Dozens of bicyclists were trying to promote their transportation alternative when they crowded onto the Ferry Street Bridge.
What they did, however, was block an ambulance carrying a 14-year-old boy who had just been shot in the chest.
Fourteen-year-old Steven Thurston’s condition was deteriorating quickly, said paramedic Benton Ulm.
The ambulance was forced to take a detour over another bridge Friday, costing it four to five minutes, paramedics said.
That could have cost the boy his life if the wound had been any more severe, Ulm said.
But Thurston pulled through and was in fair condition Tuesday.
Critical Mass is a loosely-knit international movement that sponsors large, impromptu rides designed to slow traffic and raise awareness of the benefits of riding. It has gotten the most attention for San Francisco rides, which have sent several thousand bicyclists into the streets at one time.
Friday’s ride in Eugene involved 60 bicyclists who weaved their way through the city for over an hour.
As the group swelled on the bridge, Eugene police officers used megaphones to ask bicyclists to move to the right to make way for an ambulance.
The bicyclists stopped and looked but didn’t immediately pull over. Several bicyclists said they didn’t see or hear an ambulance and thought police were trying to trick them into letting regular traffic pass.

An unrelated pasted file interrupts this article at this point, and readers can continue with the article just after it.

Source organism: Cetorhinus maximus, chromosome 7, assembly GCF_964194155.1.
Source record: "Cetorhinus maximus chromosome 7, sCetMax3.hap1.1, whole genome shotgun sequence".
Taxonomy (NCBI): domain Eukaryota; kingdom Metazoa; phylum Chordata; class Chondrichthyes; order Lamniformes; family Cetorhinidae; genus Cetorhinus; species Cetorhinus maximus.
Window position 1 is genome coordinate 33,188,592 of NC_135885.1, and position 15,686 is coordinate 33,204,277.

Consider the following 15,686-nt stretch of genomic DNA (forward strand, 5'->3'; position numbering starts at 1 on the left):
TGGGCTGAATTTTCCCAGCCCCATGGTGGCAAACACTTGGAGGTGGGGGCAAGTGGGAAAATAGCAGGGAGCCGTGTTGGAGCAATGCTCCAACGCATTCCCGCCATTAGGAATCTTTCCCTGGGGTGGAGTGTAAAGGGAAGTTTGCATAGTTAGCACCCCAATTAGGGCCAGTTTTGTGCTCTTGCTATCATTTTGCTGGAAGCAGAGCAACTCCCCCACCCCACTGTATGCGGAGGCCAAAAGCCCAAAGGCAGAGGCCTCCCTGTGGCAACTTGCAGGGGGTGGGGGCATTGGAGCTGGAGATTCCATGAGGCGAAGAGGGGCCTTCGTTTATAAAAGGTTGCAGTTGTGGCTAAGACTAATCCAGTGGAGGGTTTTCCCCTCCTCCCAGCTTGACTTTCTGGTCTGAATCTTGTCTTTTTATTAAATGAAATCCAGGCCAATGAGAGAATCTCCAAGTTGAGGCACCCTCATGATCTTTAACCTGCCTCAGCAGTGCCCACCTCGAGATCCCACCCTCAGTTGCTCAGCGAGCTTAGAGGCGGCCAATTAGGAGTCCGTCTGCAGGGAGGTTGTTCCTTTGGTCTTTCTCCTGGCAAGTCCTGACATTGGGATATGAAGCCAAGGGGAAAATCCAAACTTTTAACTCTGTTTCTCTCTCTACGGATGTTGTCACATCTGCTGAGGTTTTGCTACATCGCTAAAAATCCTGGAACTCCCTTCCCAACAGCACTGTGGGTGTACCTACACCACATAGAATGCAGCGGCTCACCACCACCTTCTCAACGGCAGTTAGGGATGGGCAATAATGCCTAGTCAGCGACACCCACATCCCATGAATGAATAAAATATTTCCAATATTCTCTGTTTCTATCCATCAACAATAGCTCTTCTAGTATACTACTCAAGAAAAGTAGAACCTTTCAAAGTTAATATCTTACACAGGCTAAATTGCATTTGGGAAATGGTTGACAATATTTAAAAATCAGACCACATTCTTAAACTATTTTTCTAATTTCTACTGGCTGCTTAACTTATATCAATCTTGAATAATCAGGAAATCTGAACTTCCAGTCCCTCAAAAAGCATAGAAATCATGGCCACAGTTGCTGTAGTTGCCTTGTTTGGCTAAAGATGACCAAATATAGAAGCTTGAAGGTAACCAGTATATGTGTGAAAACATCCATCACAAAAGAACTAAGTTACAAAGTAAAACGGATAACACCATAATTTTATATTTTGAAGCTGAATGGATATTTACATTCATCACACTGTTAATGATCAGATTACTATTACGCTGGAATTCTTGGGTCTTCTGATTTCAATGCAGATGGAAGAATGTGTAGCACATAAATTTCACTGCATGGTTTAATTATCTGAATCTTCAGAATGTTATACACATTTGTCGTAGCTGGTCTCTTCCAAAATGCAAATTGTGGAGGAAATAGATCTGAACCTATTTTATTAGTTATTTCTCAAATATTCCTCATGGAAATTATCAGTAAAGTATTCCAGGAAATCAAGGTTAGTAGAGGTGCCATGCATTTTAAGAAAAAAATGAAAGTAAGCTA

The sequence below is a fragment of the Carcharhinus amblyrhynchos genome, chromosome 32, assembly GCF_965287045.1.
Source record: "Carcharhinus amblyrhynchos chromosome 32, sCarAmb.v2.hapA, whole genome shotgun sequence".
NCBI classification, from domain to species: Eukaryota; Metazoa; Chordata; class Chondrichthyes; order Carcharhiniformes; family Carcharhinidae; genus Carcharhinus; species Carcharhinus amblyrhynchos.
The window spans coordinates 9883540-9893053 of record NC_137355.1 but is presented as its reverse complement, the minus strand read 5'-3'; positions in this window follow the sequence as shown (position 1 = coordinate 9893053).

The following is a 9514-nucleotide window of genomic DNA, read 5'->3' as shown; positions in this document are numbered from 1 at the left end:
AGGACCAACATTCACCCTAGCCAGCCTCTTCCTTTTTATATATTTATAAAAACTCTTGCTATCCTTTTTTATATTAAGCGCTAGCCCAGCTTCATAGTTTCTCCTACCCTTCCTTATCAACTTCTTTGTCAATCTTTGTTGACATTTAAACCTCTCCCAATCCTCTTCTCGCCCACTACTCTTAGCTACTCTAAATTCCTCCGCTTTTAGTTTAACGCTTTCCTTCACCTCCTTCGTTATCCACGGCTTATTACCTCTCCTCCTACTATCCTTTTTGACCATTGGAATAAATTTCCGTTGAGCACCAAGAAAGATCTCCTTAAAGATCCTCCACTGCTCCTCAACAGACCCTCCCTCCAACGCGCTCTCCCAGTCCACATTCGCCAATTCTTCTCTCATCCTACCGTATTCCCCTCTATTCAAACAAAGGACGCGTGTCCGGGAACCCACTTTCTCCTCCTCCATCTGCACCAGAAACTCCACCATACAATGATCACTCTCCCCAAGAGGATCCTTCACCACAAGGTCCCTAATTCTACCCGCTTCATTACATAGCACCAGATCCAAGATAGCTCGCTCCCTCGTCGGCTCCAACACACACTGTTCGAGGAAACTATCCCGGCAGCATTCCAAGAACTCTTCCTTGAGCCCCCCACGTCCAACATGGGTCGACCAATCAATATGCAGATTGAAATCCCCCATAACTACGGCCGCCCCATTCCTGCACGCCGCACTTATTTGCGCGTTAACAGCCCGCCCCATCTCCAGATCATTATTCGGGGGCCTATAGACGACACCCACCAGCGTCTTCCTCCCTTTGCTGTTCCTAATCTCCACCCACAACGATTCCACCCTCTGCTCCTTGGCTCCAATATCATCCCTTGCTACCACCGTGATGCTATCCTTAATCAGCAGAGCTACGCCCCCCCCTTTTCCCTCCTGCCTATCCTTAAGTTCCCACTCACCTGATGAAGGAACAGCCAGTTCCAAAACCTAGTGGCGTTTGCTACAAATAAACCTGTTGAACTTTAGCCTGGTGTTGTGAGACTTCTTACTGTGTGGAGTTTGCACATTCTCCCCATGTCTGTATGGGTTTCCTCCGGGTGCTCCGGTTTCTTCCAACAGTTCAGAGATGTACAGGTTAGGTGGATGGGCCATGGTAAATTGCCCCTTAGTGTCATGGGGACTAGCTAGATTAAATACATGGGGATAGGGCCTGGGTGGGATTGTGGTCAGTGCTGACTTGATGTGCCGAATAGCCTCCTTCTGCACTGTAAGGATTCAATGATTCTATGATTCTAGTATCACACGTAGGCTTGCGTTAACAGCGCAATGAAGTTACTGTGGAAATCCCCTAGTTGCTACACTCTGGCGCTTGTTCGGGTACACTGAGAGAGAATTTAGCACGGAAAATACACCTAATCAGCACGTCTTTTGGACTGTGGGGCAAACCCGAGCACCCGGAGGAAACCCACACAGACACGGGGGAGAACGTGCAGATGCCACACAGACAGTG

“The police aren’t always truthful,” said Mike McCarthy, a bicyclist and local protester. “If there’s blame in this, they share in it.”
The bicyclists eventually pulled to the right, but moved back into both traffic lanes as police vehicles and other cars, but no ambulance, pulled beside them.
Ambulance driver Robert Murphy, whose vehicle had its emergency lights and siren on, saw the bicycles and traffic congestion in front of him as he headed toward the bridge.
“I had very little time to react,” he said. “The whole bridge was blocked. All I could see were people. I was getting sweaty palms, thinking ‘I have to get the patient to the hospital, quick.”’
Murphy used another bridge instead.
“This time, everything turned out fine,” he said. “But I’m worried. The next patient may not be so lucky.”
Eugene police Lt. Rick Siel said Eugene’s Critical Mass appears primarily to draw local protesters and anti-police activists. He said police have tried to work with the group but said the bicyclists have refused to talk to officers and are unwilling to identify a spokesperson.
“They don’t get permits, they don’t give us routes, they block all lanes, they ride the wrong way,” Siel said. Critical Mass riders said police refuse to listen to them, and that seeking permits and divulging routes would defeat their purpose.
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